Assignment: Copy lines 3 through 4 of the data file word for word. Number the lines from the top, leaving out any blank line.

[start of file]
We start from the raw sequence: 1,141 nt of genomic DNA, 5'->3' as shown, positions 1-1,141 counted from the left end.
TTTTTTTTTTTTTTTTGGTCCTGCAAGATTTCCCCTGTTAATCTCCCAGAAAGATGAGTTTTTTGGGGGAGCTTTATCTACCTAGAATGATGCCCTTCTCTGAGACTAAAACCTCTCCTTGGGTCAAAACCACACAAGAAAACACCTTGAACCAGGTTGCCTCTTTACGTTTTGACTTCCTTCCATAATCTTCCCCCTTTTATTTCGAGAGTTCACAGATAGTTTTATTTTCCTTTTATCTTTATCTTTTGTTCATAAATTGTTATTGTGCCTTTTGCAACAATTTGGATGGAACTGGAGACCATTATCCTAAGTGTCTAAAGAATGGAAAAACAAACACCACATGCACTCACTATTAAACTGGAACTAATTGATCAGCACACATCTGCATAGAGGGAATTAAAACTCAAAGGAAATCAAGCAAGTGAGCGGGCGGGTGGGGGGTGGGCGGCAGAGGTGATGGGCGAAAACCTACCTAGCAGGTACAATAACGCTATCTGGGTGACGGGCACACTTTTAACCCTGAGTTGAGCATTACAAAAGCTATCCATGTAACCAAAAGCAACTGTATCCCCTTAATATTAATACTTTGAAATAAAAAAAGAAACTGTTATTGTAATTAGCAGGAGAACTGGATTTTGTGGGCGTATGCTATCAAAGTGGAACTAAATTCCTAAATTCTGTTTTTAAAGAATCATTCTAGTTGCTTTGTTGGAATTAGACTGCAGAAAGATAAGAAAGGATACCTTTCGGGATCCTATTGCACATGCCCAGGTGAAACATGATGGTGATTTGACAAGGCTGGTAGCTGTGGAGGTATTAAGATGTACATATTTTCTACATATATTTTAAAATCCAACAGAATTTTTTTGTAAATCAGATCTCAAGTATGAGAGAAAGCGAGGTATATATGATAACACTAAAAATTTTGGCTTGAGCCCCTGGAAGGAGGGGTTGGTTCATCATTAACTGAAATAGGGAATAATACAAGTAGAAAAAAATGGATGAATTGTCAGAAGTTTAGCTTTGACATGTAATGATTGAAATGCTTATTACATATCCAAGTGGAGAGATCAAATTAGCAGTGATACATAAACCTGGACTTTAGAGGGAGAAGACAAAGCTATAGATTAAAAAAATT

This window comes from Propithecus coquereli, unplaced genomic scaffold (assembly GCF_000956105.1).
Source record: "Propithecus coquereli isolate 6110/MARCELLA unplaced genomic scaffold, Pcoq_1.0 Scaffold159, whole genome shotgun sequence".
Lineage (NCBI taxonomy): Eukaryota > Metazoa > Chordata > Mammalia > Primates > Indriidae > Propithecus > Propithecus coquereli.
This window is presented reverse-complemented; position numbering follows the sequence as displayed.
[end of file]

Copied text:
This window comes from Propithecus coquereli, unplaced genomic scaffold (assembly GCF_000956105.1).
Source record: "Propithecus coquereli isolate 6110/MARCELLA unplaced genomic scaffold, Pcoq_1.0 Scaffold159, whole genome shotgun sequence".